Teams that win automatic promotion stay ahead of the chasing pack by winning game after game. Boro managed three back to back victories in August and fielded a strong side at Nottingham Forest in the Carling Cup in a bid to make it four on the bounce.
Consistency has been something of an alien concept to Boro teams in recent seasons. This season we really need to become one of the form teams in the country.
Just as it seemed we were beginning to build some strong foundations from which to challenge for promotion, the transfer window departures and incoming inactivity have sapped some of the growing morale.
With the games coming thick and fast this month we must hope that the team can gain some more momentum and stay in touch with the other fancied sides in this division.
Saturday's game against Ipswich will be a tough test. There is no doubt that Roy Keane will have his team fired up. The Tractor Boys have made a slow start to the season and in contrast with Boro, they will have welcomed the international break as a chance to lick their wounds and regroup.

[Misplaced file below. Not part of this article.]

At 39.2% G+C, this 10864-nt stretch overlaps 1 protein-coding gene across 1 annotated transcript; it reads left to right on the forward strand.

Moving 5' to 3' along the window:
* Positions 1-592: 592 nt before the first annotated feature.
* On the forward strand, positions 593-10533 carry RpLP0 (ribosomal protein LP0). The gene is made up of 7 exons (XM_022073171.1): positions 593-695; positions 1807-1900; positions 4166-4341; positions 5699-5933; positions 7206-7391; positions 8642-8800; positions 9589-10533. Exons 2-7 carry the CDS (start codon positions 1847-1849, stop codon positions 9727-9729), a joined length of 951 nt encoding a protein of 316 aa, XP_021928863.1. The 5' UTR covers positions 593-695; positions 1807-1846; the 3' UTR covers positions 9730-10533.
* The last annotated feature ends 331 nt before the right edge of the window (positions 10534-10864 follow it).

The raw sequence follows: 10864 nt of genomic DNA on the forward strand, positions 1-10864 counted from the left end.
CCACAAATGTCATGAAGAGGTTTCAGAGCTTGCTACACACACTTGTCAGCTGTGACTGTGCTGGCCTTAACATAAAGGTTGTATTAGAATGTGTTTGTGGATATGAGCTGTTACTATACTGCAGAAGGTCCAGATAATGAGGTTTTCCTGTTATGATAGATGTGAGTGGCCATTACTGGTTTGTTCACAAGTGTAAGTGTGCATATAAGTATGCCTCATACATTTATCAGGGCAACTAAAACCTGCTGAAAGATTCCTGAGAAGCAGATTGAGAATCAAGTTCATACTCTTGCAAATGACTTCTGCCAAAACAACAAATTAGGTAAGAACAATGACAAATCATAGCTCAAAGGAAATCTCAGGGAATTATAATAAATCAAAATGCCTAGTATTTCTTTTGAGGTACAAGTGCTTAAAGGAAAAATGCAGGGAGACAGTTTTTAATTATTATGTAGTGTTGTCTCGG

The table will begin to take shape and become more significant by the end of this month. It is absolutely vital that Boro start September with a win.
Boro v Doncaster 22/08/2009
After a lacklustre start to our Championship season Boro have picked up 2 away wins on the bounce, something that hasn’t been a regular feature in recent years. Those wins were difficult looking, when the fixtures were announced, but they turned out to be comfortable wins due to the quality of our play. Many questions were raised before the start of the season as to whether we would be able to compete physically in this league, but the opening fixture was ideal as an introduction to the more robust qualities needed to do well.
Looking back on it now, the result against Sheff U wasn’t too bad. Yes, we were all gutted not to win and we were short changed by a poor second half display, but 2 games later things look much better. At Swansea we more or less controlled the game for long spells, and were good value for the win. Those of us who travelled down gave the team fantastic support from start to finish and despite the early start and late finish it was well worth it. The game at Scunthorpe was much tougher. Scunthorpe played well in spells and had us defending desperately at times, but our quality was the difference. The 1st goal emphasised the point. We sold out our allocation and the support generated from our parts of the ground was superb. You could see how much the players appreciated it and were lifted by it.